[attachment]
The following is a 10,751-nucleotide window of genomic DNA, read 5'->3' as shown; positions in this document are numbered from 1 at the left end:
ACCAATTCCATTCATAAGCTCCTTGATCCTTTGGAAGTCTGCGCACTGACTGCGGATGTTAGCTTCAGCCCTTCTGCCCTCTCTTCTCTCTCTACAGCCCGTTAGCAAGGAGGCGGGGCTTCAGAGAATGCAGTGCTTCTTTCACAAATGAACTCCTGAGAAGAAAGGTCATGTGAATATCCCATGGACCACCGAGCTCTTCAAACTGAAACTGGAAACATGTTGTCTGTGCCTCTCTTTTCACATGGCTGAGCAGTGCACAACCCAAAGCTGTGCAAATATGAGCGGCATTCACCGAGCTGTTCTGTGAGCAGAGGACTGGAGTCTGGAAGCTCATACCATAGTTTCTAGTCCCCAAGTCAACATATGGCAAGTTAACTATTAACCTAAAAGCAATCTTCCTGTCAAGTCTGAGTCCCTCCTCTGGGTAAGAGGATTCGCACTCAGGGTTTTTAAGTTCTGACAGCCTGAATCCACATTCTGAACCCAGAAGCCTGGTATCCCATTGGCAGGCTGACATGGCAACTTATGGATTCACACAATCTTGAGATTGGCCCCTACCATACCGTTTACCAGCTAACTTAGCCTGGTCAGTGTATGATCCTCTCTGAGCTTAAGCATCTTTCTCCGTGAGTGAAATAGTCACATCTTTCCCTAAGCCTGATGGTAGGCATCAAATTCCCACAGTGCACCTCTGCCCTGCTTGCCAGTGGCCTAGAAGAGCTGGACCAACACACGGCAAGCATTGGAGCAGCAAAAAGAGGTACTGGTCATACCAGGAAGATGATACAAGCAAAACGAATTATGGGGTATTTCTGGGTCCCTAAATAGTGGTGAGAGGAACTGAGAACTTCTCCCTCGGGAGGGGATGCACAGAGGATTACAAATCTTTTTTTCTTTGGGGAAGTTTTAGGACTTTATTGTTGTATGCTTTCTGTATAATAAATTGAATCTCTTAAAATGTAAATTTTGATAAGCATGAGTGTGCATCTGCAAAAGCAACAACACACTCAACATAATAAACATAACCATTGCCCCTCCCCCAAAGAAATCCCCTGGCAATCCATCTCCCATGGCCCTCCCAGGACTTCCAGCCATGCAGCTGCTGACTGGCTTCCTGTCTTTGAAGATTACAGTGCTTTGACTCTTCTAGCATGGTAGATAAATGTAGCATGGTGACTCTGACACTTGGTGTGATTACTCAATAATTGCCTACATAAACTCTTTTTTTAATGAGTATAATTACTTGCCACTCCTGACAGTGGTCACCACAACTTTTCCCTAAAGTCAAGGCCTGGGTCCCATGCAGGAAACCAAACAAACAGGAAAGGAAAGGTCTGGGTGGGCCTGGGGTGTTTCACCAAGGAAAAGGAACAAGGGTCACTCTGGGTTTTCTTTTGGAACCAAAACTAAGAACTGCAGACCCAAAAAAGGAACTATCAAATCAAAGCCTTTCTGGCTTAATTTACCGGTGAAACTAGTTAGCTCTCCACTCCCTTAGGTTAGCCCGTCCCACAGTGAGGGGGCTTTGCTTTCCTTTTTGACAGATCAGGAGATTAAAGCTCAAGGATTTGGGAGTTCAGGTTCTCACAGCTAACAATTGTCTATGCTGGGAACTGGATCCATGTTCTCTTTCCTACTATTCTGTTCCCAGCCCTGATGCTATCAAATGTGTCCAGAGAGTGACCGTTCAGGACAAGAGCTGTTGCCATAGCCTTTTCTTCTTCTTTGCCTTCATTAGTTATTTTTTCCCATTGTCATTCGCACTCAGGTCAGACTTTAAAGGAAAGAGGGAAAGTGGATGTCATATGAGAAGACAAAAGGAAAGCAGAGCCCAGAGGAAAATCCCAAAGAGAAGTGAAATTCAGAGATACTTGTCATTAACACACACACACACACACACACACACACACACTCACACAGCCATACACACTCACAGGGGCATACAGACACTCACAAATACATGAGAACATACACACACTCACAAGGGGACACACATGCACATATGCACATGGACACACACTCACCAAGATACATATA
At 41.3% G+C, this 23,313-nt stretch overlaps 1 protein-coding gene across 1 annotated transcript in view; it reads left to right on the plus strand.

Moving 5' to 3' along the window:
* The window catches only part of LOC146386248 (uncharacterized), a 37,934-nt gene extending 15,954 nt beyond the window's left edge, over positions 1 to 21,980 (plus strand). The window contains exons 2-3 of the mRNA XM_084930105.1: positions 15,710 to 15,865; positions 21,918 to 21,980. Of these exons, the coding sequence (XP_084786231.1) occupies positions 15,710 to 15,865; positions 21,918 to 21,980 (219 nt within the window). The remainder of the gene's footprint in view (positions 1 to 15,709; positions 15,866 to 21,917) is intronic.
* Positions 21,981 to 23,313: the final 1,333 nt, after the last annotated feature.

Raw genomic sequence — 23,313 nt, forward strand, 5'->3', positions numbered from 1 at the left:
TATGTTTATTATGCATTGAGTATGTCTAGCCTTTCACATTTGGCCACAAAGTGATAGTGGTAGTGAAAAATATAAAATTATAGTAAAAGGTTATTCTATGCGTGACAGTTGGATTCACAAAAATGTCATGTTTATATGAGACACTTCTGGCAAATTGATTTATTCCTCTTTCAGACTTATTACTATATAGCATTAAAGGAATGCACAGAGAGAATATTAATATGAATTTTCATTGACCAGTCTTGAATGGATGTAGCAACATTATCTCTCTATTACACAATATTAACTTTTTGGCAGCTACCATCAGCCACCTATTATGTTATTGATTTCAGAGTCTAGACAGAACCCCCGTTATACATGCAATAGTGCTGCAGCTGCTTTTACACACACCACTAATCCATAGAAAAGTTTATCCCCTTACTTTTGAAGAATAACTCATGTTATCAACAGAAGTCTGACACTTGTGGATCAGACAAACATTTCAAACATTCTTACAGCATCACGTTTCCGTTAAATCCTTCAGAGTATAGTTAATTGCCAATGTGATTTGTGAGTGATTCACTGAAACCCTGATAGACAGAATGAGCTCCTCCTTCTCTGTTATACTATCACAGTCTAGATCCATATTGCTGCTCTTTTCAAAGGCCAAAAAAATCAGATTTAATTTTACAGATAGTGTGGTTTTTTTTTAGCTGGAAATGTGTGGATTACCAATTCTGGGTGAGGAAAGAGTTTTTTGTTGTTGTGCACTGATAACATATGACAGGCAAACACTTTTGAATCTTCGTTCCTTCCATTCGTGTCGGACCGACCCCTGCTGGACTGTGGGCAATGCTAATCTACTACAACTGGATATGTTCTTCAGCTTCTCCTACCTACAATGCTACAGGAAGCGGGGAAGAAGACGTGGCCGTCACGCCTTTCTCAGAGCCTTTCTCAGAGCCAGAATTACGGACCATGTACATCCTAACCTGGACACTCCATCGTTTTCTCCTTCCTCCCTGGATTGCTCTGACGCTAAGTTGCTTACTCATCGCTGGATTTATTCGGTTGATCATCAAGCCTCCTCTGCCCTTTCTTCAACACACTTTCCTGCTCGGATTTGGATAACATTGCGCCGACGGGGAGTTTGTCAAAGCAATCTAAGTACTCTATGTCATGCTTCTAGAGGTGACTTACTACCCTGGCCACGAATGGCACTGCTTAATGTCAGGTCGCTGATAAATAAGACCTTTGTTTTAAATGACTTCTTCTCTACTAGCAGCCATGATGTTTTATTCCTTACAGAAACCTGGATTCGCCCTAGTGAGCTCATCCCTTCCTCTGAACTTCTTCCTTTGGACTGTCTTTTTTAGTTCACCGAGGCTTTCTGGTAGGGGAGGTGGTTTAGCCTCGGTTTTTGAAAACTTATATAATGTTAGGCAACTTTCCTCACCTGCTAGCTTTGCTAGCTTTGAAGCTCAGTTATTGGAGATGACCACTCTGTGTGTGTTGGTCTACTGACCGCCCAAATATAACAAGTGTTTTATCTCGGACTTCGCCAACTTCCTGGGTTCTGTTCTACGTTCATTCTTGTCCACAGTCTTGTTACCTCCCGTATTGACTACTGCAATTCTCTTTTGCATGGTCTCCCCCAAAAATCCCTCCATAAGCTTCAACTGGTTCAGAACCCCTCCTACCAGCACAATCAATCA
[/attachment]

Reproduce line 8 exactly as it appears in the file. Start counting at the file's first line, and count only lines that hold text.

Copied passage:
TATGTTTATTATGCATTGAGTATGTCTAGCCTTTCACATTTGGCCACAAAGTGATAGTGGTAGTGAAAAATATAAAATTATAGTAAAAGGTTATTCTATGCGTGACAGTTGGATTCACAAAAATGTCATGTTTATATGAGACACTTCTGGCAAATTGATTTATTCCTCTTTCAGACTTATTACTATATAGCATTAAAGGAATGCACAGAGAGAATATTAATATGAATTTTCATTGACCAGTCTTGAATGGATGTAGCAACATTATCTCTCTATTACACAATATTAACTTTTTGGCAGCTACCATCAGCCACCTATTATGTTATTGATTTCAGAGTCTAGACAGAACCCCCGTTATACATGCAATAGTGCTGCAGCTGCTTTTACACACACCACTAATCCATAGAAAAGTTTATCCCCTTACTTTTGAAGAATAACTCATGTTATCAACAGAAGTCTGACACTTGTGGATCAGACAAACATTTCAAACATTCTTACAGCATCACGTTTCCGTTAAATCCTTCAGAGTATAGTTAATTGCCAATGTGATTTGTGAGTGATTCACTGAAACCCTGATAGACAGAATGAGCTCCTCCTTCTCTGTTATACTATCACAGTCTAGATCCATATTGCTGCTCTTTTCAAAGGCCAAAAAAATCAGATTTAATTTTACAGATAGTGTGGTTTTTTTTTAGCTGGAAATGTGTGGATTACCAATTCTGGGTGAGGAAAGAGTTTTTTGTTGTTGTGCACTGATAACATATGACAGGCAAACACTTTTGAATCTTCGTTCCTTCCATTCGTGTCGGACCGACCCCTGCTGGACTGTGGGCAATGCTAATCTACTACAACTGGATATGTTCTTCAGCTTCTCCTACCTACAATGCTACAGGAAGCGGGGAAGAAGACGTGGCCGTCACGCCTTTCTCAGAGCCTTTCTCAGAGCCAGAATTACGGACCATGTACATCCTAACCTGGACACTCCATCGTTTTCTCCTTCCTCCCTGGATTGCTCTGACGCTAAGTTGCTTACTCATCGCTGGATTTATTCGGTTGATCATCAAGCCTCCTCTGCCCTTTCTTCAACACACTTTCCTGCTCGGATTTGGATAACATTGCGCCGACGGGGAGTTTGTCAAAGCAATCTAAGTACTCTATGTCATGCTTCTAGAGGTGACTTACTACCCTGGCCACGAATGGCACTGCTTAATGTCAGGTCGCTGATAAATAAGACCTTTGTTTTAAATGACTTCTTCTCTACTAGCAGCCATGATGTTTTATTCCTTACAGAAACCTGGATTCGCCCTAGTGAGCTCATCCCTTCCTCTGAACTTCTTCCTTTGGACTGTCTTTTTTAGTTCACCGAGGCTTTCTGGTAGGGGAGGTGGTTTAGCCTCGGTTTTTGAAAACTTATATAATGTTAGGCAACTTTCCTCACCTGCTAGCTTTGCTAGCTTTGAAGCTCAGTTATTGGAGATGACCACTCTGTGTGTGTTGGTCTACTGACCGCCCAAATATAACAAGTGTTTTATCTCGGACTTCGCCAACTTCCTGGGTTCTGTTCTACGTTCATTCTTGTCCACAGTCTTGTTACCTCCCGTATTGACTACTGCAATTCTCTTTTGCATGGTCTCCCCCAAAAATCCCTCCATAAGCTTCAACTGGTTCAGAACCCCTCCTACCAGCACAATCAATCA